Dave Bautista turned down 'Suicide Squad' for 'Army of the Dead' because he was offered 'a lot more money'
Dave Bautista said James Gunn wrote a role specifically for him in the upcoming "Suicide Squad" movie.
- The Independent
Ilhan Omar says Democrats need to grow ‘backbone’ and abolish filibuster to overcome Republican opposition
Minnesota progressive says quibbling about bipartisanship is a waste of time given intense Republican opposite to the Biden agenda
- The Telegraph
The German Green Party may be leading in the polls, but it is facing a bizarre grassroots revolt over the use of the word “Germany” that may yet prove its undoing ahead of September's elections. Just four months before polls that the party has a real chance of winning for the first time ever, more than 3,000 members have backed a bid to delete any reference to Germany from the title of its manifesto. “At the heart of our politics are people in their dignity and freedom, not Germany,” said Michael Sebastian Schneiss, a party staffer who is one of those behind the rebellion. The move threatens to become an embarrassment for Annalena Baerbock, the Green candidate to succeed Angela Merkel as chancellor, and was immediately seized on by the party’s political rivals. “If the Greens are so ashamed of Germany, why do they want to govern Germany?” Gordon Hoffmann of Mrs Merkel’s Christian Democrats (CDU) wrote on Twitter. “The Greens are against Germany, but they want to be elected and rule here!?”, tweeted Volker Wiesing of the pro-business Free Democrats (FDP).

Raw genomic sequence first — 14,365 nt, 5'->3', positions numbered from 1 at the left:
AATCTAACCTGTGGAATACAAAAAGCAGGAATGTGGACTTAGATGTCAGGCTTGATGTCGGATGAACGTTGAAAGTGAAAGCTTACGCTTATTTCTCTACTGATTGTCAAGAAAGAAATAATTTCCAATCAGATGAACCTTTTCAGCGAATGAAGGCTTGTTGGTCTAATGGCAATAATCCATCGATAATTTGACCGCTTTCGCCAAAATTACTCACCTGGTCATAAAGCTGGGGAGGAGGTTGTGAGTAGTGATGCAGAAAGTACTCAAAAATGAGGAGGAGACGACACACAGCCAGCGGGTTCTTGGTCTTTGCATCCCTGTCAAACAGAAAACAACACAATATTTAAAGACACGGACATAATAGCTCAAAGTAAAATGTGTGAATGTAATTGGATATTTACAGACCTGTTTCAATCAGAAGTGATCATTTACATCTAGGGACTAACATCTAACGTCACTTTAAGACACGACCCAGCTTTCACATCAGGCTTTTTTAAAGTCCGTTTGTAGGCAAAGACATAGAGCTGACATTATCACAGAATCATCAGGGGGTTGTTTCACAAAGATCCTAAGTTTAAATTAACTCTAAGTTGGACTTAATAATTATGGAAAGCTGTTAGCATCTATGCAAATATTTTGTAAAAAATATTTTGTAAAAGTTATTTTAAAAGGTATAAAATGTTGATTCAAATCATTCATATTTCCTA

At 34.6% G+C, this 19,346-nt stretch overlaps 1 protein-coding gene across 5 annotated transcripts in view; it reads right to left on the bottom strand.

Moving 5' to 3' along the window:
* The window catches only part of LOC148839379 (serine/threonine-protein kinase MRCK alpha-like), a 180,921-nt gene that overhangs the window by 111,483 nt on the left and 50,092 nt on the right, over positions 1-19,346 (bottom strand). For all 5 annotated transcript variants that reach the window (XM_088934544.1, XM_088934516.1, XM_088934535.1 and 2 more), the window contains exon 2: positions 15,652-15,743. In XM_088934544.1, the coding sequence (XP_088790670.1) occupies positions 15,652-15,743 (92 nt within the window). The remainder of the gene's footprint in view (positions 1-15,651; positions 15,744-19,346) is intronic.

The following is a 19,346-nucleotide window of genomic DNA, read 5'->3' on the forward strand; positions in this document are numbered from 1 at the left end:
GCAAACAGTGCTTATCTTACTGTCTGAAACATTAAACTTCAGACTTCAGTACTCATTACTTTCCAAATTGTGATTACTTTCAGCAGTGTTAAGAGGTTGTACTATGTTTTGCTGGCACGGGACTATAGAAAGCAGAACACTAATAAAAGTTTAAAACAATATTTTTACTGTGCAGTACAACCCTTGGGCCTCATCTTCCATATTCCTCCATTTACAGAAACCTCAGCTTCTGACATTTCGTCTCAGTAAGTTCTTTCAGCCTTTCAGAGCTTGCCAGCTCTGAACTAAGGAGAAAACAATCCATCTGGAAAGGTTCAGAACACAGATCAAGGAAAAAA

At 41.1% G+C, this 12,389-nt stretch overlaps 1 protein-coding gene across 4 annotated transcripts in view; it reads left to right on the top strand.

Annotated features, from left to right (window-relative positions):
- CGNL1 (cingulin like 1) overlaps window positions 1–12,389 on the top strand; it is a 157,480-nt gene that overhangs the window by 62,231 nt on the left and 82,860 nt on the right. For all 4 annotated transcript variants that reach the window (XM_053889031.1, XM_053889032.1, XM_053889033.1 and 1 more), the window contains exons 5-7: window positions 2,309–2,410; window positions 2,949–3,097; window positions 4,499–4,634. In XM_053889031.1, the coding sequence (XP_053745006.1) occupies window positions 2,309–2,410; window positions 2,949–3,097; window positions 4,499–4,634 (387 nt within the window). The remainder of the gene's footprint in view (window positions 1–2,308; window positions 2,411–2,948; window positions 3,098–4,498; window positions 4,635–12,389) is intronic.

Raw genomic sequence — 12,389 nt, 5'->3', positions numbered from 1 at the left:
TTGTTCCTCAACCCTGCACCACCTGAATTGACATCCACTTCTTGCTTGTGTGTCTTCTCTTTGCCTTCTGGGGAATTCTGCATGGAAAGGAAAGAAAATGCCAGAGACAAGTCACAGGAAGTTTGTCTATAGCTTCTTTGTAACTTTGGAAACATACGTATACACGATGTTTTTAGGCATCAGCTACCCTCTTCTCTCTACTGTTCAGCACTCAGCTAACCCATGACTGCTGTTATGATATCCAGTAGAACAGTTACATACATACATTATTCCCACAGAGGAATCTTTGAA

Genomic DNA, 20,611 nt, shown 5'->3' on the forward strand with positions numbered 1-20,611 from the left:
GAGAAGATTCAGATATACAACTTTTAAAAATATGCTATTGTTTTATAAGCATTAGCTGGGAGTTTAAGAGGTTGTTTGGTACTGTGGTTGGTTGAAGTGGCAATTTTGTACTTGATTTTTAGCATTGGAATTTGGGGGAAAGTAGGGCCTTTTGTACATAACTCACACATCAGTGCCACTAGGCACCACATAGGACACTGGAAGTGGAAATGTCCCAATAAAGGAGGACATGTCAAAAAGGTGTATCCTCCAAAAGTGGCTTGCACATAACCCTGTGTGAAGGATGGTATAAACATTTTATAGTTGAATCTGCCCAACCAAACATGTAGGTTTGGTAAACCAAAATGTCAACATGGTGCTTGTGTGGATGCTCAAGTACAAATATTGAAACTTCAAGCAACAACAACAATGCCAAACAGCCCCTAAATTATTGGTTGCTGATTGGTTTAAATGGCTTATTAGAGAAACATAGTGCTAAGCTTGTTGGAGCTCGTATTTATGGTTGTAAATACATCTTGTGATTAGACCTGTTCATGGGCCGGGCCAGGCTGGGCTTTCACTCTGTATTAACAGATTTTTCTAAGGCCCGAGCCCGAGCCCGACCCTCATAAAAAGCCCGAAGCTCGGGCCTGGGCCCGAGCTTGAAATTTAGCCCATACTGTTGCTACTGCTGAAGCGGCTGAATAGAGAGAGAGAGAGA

- Yahoo News
Former President Donald Trump, whose accounts were suspended by Twitter and Facebook over his repeated, baseless assertions that the 2020 election was "stolen," launched a blog on Monday to continue spreading that bogus claim.
- Yahoo News
Just months after then-first lady Melania Trump unveiled her controversial redesign of the beloved space directly outside the Oval Office, some are calling for her successor, Jill Biden, to undo those changes and return the Rose Garden to the celebrated vision realized by the Kennedy administration in 1961.
The death toll from a police raid on a drug gang in a poor Rio de Janeiro neighborhood on Thursday has risen to 28, civil police said on Friday, the deadliest operation ever carried out by the security forces in the Brazilian city. Twenty-four other people and a police officer also died in the operation in the northern Rio neighborhood of Jacarezinho.
Much of the data around a coronavirus variant identified in India is incomplete, scientists say.
- The State
Dr. Anthony Fauci, the nation’s top expert on infectious diseases, spoke with McClatchy in an interview Friday. Here’s what he had to say.
- Business Insider
Arizona election auditors 'indefinitely defer' voter canvassing following DOJ letter expressing concerns about voter intimidation
Republican Sen. Karen Fann responded to the DOJ's concerns Friday, claiming the Senate decided weeks ago to halt voter canvassing.
- Business Insider
Moderna's CEO said he 'didn't lose a minute of sleep' over the US support for waiving patents for COVID-19 vaccines
Pharmaceutical companies usually guard their intellectual property closely. But Stéphane Bancel said a waiver wouldn't affect the company financially.
- The Daily Beast